(c) Smith last argues that his trial counsel should have called Kennarles Lyles to testify in Smith's defense. “It is well established that the decision as to which defense witnesses to call is a matter of trial strategy and tactics, and that tactical errors in that regard will not constitute ineffective assistance of counsel unless those errors are unreasonable ones no competent attorney would have made under similar circumstances.”13 Here, Smith's trial counsel testified at the motion for new trial hearing that he interviewed the witness prior to trial, and based on that interview, in which the witness said counsel would not want him to testify, he decided that “it would not have been a good idea at all to put him on the stand.” Smith's trial counsel spoke to Smith about calling Lyles to testify, and Smith agreed with his counsel's assessment that “it could be dangerous to put Mr. Lyles up.” Under these circumstances, the decision not to call Lyles was a matter of reasonable trial strategy, and we discern no deficient performance.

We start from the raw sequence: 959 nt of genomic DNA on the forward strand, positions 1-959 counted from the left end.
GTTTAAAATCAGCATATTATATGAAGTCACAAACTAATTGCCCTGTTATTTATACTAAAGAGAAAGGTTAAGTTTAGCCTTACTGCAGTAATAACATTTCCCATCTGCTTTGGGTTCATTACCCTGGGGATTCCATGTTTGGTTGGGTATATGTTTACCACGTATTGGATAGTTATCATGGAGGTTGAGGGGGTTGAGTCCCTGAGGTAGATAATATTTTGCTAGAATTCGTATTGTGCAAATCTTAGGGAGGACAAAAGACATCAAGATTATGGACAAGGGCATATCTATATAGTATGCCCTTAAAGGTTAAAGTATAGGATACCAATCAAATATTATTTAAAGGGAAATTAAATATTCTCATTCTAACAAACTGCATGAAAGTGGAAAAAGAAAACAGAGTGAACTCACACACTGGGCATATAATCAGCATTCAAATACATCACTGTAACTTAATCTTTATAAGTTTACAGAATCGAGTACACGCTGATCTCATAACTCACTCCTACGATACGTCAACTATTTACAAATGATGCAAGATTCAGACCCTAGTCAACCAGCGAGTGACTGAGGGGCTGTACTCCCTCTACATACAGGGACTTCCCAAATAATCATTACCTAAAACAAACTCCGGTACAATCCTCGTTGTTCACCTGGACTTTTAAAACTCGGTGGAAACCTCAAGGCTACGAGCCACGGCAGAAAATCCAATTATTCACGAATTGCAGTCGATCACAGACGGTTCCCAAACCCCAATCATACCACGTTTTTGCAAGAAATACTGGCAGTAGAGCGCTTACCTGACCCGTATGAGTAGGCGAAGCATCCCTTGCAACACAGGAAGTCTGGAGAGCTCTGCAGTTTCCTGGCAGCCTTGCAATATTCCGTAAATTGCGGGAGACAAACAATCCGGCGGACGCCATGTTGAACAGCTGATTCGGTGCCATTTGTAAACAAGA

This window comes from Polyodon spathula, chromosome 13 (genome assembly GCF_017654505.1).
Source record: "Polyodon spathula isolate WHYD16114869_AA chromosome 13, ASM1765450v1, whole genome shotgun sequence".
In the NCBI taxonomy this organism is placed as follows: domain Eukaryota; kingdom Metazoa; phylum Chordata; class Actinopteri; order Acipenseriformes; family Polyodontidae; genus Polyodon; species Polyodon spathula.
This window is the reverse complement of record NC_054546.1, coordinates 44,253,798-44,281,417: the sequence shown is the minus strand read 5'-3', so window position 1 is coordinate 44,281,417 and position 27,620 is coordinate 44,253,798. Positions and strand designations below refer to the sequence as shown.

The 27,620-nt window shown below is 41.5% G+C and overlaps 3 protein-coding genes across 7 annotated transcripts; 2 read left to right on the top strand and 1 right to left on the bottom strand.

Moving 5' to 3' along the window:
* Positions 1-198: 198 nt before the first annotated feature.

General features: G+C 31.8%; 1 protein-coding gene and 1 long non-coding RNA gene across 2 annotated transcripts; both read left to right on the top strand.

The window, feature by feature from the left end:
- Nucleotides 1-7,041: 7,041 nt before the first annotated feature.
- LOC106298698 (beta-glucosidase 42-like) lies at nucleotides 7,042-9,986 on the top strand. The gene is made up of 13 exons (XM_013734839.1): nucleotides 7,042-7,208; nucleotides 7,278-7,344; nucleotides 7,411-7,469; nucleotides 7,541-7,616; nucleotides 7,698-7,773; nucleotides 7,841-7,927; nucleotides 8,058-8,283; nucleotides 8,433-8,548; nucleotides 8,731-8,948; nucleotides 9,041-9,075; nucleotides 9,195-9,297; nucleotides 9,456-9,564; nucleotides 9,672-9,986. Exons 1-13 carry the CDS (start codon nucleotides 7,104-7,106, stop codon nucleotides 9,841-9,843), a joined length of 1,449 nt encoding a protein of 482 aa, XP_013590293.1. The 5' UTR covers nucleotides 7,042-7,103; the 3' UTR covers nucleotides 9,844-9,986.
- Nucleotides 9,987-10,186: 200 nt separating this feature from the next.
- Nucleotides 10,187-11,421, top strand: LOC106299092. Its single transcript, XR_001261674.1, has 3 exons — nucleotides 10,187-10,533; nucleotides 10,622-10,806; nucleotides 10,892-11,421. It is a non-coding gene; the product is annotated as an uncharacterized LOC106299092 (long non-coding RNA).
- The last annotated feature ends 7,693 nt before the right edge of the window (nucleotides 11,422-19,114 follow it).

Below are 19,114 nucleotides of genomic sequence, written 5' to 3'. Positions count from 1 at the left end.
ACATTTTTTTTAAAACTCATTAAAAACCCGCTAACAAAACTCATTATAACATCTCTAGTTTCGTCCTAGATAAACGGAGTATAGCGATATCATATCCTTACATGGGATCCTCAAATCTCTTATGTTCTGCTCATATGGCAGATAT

3. Finally, Smith argues that the trial court erred by denying his motion for new trial because the State improperly intimidated Lyles about testifying in the case. At the motion for new trial hearing, Lyles testified that, on the day of trial, the prosecutor told him that Smith had accused Lyles of being involved in the robbery, and this upset him. But counsel for the State also testified at the hearing and denied making any threats to Lyles or making any statement to Lyles that Smith had accused him of being involved. This conflicting testimony was for the trial court to resolve,14 which it explicitly did in favor of the State. Accordingly, we discern no error.

Judgment affirmed.

DOYLE, Presiding Judge.

McFADDEN and BOGGS, JJ., concur.